Published: 14:00, 28 February 2021
| Updated: 12:21, 01 March 2021
Plans to open eight retail kiosks on a busy street look set to be approved - despite the project failing to gain a single supporter and being heavily criticised by police.
Canterbury City Council has recommended its planning committee green-light its own controversial Station Road West proposal at a virtual meeting on Tuesday.
But critics have blasted the scheme as “appalling” and stress the new businesses - likely to include baristas, florists and barbers - will be unwanted competition for struggling firms.
Kent Police also fears the kiosks, which are set to back onto the multi-storey car park for Canterbury West, will spark a rise in pickpocketing, nuisance climbing and graffiti.
The force also says the small gaps between the avenue of huts will attract yobs and become a place for people to urinate, while others are concerned about the narrowing of the pavement.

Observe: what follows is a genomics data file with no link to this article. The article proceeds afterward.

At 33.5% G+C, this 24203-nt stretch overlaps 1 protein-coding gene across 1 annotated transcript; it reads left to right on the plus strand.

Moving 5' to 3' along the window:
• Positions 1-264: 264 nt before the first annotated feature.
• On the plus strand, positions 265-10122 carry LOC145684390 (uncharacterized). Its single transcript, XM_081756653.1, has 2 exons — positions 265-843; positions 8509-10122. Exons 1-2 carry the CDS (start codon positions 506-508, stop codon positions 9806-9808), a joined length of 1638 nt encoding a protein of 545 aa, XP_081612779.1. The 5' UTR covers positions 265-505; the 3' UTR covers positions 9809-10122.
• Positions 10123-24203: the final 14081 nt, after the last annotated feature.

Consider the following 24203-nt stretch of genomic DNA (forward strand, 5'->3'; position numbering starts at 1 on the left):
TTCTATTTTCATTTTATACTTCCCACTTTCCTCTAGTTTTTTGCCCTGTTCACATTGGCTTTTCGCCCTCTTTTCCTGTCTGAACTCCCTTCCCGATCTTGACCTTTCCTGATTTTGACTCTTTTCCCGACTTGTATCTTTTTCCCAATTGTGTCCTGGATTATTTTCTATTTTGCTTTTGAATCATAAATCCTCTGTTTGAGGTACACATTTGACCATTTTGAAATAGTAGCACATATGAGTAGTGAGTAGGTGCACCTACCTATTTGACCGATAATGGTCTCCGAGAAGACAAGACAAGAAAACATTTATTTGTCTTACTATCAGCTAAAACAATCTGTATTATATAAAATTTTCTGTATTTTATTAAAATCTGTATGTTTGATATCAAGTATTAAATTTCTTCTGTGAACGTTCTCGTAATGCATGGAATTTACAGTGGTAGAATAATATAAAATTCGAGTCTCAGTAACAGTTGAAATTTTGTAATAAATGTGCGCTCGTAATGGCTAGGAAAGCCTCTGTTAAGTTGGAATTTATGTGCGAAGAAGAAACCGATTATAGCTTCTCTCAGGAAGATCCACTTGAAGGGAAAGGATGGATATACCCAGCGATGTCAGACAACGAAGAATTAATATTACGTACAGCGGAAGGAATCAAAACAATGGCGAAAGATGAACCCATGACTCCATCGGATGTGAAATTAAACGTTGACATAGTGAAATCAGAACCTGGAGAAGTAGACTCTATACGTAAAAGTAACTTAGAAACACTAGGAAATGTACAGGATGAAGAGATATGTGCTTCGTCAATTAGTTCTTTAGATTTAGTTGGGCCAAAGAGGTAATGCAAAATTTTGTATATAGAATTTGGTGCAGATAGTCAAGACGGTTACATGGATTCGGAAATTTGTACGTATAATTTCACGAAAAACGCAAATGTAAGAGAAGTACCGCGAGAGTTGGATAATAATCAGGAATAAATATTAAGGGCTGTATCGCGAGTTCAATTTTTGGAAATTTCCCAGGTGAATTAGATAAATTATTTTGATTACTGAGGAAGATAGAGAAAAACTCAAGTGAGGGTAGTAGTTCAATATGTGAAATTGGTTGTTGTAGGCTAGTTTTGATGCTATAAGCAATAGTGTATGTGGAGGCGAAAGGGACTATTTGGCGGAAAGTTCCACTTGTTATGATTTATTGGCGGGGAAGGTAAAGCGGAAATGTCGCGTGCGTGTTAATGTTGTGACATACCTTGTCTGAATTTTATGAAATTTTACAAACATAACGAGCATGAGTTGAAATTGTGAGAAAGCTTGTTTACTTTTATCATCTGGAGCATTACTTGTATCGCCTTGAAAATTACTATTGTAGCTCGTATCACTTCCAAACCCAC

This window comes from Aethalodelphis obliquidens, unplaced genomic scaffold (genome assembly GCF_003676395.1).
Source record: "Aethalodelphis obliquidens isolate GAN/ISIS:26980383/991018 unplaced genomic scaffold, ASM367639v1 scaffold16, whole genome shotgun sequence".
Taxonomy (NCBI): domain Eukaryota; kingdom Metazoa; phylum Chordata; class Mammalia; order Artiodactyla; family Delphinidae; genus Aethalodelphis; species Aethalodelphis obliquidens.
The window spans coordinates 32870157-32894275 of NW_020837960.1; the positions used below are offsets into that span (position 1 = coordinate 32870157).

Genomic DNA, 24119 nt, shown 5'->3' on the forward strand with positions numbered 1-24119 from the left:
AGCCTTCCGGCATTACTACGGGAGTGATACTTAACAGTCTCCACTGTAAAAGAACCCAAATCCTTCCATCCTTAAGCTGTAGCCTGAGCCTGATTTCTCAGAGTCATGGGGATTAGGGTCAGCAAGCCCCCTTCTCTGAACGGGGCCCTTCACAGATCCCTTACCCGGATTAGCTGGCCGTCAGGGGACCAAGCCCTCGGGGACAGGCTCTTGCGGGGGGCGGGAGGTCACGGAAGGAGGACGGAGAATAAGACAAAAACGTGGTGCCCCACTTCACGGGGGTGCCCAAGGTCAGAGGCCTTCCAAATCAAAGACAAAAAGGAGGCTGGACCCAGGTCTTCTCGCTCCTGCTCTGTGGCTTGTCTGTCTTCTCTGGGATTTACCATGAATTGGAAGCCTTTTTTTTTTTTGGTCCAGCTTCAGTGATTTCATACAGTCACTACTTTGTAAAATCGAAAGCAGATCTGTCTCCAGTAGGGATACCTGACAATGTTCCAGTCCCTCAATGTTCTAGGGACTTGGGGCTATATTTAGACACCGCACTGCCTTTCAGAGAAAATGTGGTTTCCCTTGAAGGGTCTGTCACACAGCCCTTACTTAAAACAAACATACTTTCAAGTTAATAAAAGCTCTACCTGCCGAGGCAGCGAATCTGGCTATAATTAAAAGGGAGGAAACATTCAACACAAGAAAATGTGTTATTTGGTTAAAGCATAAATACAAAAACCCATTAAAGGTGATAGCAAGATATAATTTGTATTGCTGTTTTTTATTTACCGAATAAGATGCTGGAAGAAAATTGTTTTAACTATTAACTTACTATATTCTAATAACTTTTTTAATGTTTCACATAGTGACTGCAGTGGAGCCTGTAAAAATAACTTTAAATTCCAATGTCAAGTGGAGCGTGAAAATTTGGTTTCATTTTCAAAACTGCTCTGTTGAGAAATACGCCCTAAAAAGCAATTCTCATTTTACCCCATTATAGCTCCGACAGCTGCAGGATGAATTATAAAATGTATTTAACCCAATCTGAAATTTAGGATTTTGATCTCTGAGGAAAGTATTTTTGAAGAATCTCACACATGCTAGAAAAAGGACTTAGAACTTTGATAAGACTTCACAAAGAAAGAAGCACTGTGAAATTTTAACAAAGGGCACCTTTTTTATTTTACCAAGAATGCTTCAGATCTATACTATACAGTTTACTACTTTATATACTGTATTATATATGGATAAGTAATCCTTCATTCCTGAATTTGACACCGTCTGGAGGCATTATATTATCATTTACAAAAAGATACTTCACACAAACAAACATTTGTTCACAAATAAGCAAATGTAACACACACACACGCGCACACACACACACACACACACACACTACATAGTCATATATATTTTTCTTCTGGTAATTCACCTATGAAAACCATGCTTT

Yet despite the objections, which included critic Nicholas Blake labelling the bid one of the city’s worst-ever planning applications, the council is pressing ahead with its vision.
In recommending the scheme be approved, planning officer Jessica Brown downplays the anti-social behaviour concerns by stating how the busy area has an “appropriate level of surveillance” due to its close proximity to the station and shops.
She also says any impact on existing businesses should not be taken into account as that “is not a planning matter”.
The council is hoping to maximise the high commuter and visitor footfall between the railway station and St Dunstan’s Street as it turns the commuter thoroughfare of Station Road West into a commercial stretch.
Despite fears the huts would make the path too narrow, the council is confident a “sufficient” amount of pavement will be retained.
“The proposal would contribute to the vitality and viability of the city centre and would bring this side of Station Road West into an active and engaging streetscene,” the planning report states.
The timber-clad kiosks would have a design life of at least 30 years.
Council members will vote on the proposals on Tuesday.